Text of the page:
My Love-and-Hate for Eliza and Her Monsters by Francesca Zappia

Just like always, I jumped into Eliza and Her Monsters by Francesca Zappia without really knowing what this book was all about. Based on the word “monsters” in the title, I assumed that the main focus of this book was the demons inside Eliza, the dark side buried that she tried to fend off mentally. What I didn't expect was, these were not the monsters inside her, nor that they were something scary and unwanted.

Eliza Mirk is not an ordinary high-schooler. Even if she's shy and socially awkward in real life, Eliza's webcomic titled Monstrous Sea is widely known on the internet and has gained a massive fandom. Feeling protected by the anonymity that the internet is able to offer, Eliza explores her love for arts behind the username LadyConstellation, and shares her true identity with only two online friends: Max and Emmy.

When a new boy at school is bullied for his love for Monstrous Sea, Eliza is shockingly quick to come to his defense. By making him believe that she is also a fan, Eliza starts getting to know Wallace Warland, his reluctance to talk in public, and his way of asking Eliza to explore real life together. It's not until her true identity is out for the public to know that she risks losing everything she has built with all her heart.

To be honest, it took me quite a while to decide how many stars I would give this book. Eliza and Her Monsters was definitely a good read with quite an interesting topic. For starters, Eliza was so immersed in her online world, which was also where she found solace, and that's exactly what happens to a lot of teenagers in real life. I personally thought that it was great for Eliza that she had Max and Emmy to vent toboth were extremely good people with good intentions, and I loved them for that.

Second, the webcomic and the fandom. I loved having sketches and cuts of the webcomic in between Eliza's point-of-view. It seemed to emphasize the stunning outcome of Eliza's imagination and its complex world-building. The Monstrous Sea fandom reminded me of the bookstagram community, and the similarity brought something akin to comfort to my chest. I miss being a part of an online community that shares an interest in books. It's so fun to gush over something online with people who truly understand.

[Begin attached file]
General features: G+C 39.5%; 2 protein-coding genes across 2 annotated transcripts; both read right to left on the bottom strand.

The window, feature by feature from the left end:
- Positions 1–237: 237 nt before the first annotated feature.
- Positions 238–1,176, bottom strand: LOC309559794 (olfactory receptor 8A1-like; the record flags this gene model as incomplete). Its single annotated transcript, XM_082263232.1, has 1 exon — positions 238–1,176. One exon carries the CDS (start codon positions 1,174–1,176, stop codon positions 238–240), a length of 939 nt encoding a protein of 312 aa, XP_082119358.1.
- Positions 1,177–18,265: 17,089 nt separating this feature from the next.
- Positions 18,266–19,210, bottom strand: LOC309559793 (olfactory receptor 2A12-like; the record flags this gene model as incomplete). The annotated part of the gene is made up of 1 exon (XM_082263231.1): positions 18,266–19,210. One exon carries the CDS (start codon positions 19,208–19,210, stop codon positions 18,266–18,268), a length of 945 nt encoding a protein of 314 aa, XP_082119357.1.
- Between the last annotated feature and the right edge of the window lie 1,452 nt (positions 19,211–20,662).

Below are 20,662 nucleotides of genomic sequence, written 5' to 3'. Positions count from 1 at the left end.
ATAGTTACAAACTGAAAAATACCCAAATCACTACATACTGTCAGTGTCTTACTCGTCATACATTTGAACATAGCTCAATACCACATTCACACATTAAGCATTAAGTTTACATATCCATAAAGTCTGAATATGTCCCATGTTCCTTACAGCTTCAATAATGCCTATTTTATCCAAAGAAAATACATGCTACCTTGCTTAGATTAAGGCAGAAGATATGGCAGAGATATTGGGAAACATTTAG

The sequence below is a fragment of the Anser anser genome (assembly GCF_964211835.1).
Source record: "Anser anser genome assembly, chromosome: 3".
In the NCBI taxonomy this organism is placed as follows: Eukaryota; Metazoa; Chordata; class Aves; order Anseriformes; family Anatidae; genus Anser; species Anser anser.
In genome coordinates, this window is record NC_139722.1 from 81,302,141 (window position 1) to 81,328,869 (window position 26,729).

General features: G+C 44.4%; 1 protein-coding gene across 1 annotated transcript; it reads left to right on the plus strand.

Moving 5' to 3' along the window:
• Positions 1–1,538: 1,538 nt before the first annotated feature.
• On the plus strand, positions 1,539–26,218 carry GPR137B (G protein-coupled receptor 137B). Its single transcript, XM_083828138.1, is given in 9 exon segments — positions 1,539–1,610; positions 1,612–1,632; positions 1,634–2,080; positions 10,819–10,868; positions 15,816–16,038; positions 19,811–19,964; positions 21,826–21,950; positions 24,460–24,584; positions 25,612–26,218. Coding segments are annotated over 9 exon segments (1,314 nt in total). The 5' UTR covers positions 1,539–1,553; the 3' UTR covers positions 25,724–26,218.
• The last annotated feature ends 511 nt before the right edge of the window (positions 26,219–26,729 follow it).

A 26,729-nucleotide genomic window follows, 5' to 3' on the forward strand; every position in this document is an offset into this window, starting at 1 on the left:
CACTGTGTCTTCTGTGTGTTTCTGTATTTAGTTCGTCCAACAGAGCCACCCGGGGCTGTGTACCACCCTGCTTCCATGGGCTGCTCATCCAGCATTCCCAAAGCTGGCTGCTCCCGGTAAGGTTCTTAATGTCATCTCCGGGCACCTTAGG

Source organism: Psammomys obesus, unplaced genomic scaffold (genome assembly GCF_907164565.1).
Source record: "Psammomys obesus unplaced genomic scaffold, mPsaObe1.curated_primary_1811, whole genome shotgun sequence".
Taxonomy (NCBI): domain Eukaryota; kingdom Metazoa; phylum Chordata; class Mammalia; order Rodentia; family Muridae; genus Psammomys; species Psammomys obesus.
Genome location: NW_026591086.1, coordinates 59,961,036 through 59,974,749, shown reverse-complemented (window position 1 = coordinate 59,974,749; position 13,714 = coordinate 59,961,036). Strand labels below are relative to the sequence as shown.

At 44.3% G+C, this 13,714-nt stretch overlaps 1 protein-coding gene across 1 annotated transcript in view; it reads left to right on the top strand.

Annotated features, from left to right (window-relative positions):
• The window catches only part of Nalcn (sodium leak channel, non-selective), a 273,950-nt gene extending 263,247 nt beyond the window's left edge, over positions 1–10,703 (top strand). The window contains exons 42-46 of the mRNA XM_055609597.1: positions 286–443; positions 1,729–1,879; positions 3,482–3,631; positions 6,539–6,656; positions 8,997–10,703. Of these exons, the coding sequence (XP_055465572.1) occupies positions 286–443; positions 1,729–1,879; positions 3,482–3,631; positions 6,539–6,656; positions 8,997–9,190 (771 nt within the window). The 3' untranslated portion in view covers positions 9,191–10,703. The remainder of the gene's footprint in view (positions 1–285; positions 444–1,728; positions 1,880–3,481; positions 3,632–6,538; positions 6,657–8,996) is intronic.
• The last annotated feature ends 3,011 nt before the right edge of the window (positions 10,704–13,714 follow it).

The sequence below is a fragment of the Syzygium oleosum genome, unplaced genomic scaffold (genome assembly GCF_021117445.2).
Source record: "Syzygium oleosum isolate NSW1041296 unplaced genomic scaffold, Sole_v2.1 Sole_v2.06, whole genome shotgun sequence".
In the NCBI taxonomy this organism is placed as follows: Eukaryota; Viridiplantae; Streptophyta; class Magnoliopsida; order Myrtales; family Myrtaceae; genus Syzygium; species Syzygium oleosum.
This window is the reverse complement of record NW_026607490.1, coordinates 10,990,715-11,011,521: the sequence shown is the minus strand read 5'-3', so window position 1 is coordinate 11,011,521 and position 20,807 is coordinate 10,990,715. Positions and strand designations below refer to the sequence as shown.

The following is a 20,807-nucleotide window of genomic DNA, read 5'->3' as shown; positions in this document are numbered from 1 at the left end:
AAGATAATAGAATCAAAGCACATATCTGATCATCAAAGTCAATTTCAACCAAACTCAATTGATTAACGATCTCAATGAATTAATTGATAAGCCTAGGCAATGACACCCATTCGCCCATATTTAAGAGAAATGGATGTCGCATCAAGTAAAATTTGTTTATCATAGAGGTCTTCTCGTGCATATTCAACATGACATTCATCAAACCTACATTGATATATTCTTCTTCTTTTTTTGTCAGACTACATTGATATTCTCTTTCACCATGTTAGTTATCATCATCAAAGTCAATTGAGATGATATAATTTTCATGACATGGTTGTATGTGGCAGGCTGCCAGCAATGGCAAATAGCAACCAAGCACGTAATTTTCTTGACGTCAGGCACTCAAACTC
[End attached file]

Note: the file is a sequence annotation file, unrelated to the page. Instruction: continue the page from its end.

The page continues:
As much as I loved this book though, disappointment took over when these things below happened (spoilers alert, please don't continue if you haven't read the book yet):

1. Teenagers sometimes feel like their parents don't understand them, I get it, and Eliza was no different. I knew her parents didn't get why Eliza was on her phone the whole time. They did know her hobby and her webcomic, but they didn't understand the full length of it, so I could understand why she got upset. It eventually became too much though, and she started to lose my sympathy when the outrage occurred all the time.

For your information: her parents were never mean. They might have had their share of mistakes and errors, but they had tried their best to get to know Eliza. Instead of trying to communicate (even if she failed, at least she had tried), she refused to open up and acted angry all the time. I expected her to feel guilty about it eventually, but nothing of the sort came up, so I've just gotta say what I've gotta say: Eliza's parents deserved a genuine apology, and not the other way around.

2. Sully and Church were two supportive brothers, so when Eliza acted like they were annoying as hell, I started to consider that the problem was in Eliza herself.

3. I hated when Wallace did what he did to Eliza about the webcomic finale. Weeks of not seeing your girlfriend, but no "Are you okay? You haven't come to school for days, and I haven't heard from you either. I'm worried", no "I hate you right now but I need to see that you're still alive", no "I miss you", nada, nada, nada. What we got instead: "I know you're unstable right now but you have to finish your webcomic so I can get a deal with a publisher and pay for my college tuition fee and change my life." Wow. How selfish. How Eliza could forgive him that easily after that was beyond me. I had never rooted for him, and the scene made it even worse.

All three qualms aside, Eliza and Her Monsters was an enjoyable read. The mental illness rep was quite well-written, while the friendship between Eliza, Max, and Emmy was heartwarming. It's just that the character development was a bit of a disappointment, and I was not the biggest fan of both Eliza and Wallace. Will definitely check the author’s real webcomic though. I think the real Monstrous Sea webcomic would be even cooler.

Actual rating: 2.8